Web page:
The variety of running shoes available today is stunning. There are shoes designed to help with pronation, supination, motion control and cushioning. There are shoes with gel midsoles, air midsoles, even shoes with computer pods built into the sole.
But do these shoes do anything to help us avoid injury?
In 2009, a Runner’s World study indicated that approximately 2/3 of runners are injured at some point during the year. Statistics show that the percentage of runners who are injured every year has remained relatively stable or even increased since the development of specialty running shoes in the early 1970s. All indications are that the advances in running shoe development over the past 40 years have done little if anything to stem the tide of running injuries.
A study conducted in 1989 by Dr. Bernard Marti at the University of Bern in Switzerland involving over 4,000 runners found that of the runners injured during the previous year, the most statistically relevant factor wasn’t the type of training they did, their speed, weekly mileage or prior injury history.
It was the cost of the shoes the runners wore!
Those who wore shoes that cost more than $95 dollars were twice as likely to get injured as those who wore shoes costing $40 dollars or less. (For those of you wondering where you can get running shoes that cost less than $40 or even $95, keep in mind that these are 1989 figures).
Why would that be?
The study offers no suggestions as to why this would be the case, but my take is that the more expensive the running shoe, the heavier and more feature-filled it tends to be. In other words, the more expensive the shoe, the more it messes with the foot’s natural running motion.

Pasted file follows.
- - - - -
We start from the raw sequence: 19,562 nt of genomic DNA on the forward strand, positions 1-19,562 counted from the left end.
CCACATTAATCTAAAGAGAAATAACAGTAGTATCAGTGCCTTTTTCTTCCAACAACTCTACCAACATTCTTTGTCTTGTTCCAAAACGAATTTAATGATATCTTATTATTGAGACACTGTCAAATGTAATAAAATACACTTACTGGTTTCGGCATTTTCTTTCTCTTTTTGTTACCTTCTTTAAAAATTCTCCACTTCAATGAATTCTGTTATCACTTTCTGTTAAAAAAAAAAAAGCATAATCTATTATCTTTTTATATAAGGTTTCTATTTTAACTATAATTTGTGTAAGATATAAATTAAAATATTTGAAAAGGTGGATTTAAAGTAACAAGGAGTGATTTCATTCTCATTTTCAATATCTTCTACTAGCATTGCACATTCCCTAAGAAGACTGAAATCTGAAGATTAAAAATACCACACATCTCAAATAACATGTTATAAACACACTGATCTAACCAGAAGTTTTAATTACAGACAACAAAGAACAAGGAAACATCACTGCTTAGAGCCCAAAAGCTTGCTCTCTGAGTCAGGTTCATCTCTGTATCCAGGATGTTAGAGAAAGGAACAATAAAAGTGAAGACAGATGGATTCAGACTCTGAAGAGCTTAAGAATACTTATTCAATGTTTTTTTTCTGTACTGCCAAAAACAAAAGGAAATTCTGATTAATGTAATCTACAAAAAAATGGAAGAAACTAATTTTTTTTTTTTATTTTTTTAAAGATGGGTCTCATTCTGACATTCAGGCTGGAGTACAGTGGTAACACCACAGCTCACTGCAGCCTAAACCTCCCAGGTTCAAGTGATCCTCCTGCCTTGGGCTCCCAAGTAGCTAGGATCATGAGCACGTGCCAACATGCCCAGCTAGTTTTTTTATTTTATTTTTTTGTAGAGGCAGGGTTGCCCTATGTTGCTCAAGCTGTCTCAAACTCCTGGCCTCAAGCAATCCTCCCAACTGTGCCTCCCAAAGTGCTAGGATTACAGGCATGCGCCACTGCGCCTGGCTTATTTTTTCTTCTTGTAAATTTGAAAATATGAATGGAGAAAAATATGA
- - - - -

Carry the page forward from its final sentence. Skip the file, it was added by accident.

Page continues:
With the rapidly increasing popularity of minimalist running shoes and even barefoot running, we’re beginning to see a return to the days of lighter, simpler shoes. It’s too early to speculate on whether that will affect injury rates among runners, but my own personal experience running in lighter shoes has reduced the frequency of injury, once I’ve had a chance to get used to them.
When switching from heavier shoes to lighter ones, I felt a little more soreness at first, but that gradually went away after a couple of weeks and things returned to normal, except that now I feel lighter, perhaps a little faster, and have built the strength in my feet and ankles to give me a better chance at avoiding future injuries.
The difficult part is managing the transition.
When you’re making the switch from heavier shoes to a more minimalist model, I recommend cutting your weekly mileage in half for a week or two and then gradually building it back up over the course of maybe a month or so. This goes for the length of your long runs and interval workouts as well. You should also reduce the pace of your usual runs until you’re more comfortable with the new shoes; the faster you run, the more stress you put on your lower leg muscles which may not be ready for the additional workload.
Don’t simply switch shoes and continue on with your normal program. Your muscles, tendons and ligaments don’t respond well to sudden changes and you’ll be more likely to suffer an injury during this time. Be prepared to ice any sore spots after a run, and don’t be afraid to take an extra rest day every now and then if you’re concerned about any unusual pain.
Another thing I like to do is to add small amounts of barefoot running to my program in the form of 6-10 repetitions of 60-80m fast but relaxed sprints a couple of times a week following a normal daily run. This helps build even more strength in the calf and ankle muscles and reinforces good running form. It’s also fun!
I do these on a well maintained soccer field, along one of the sidelines after I’ve checked the area for debris such as glass or rocks, etc. This type of running seems to have significantly helped the mild but chronic Achilles problems I’ve had over the last couple of years.
Switching to a more minimalist shoe type isn’t for everyone, but it’s something you might want to try if you’re a frequent victim of injuries and want to try something different.
Here’s a video that explains why running barefoot or in minimalist running shoes can lessen the chance of injury: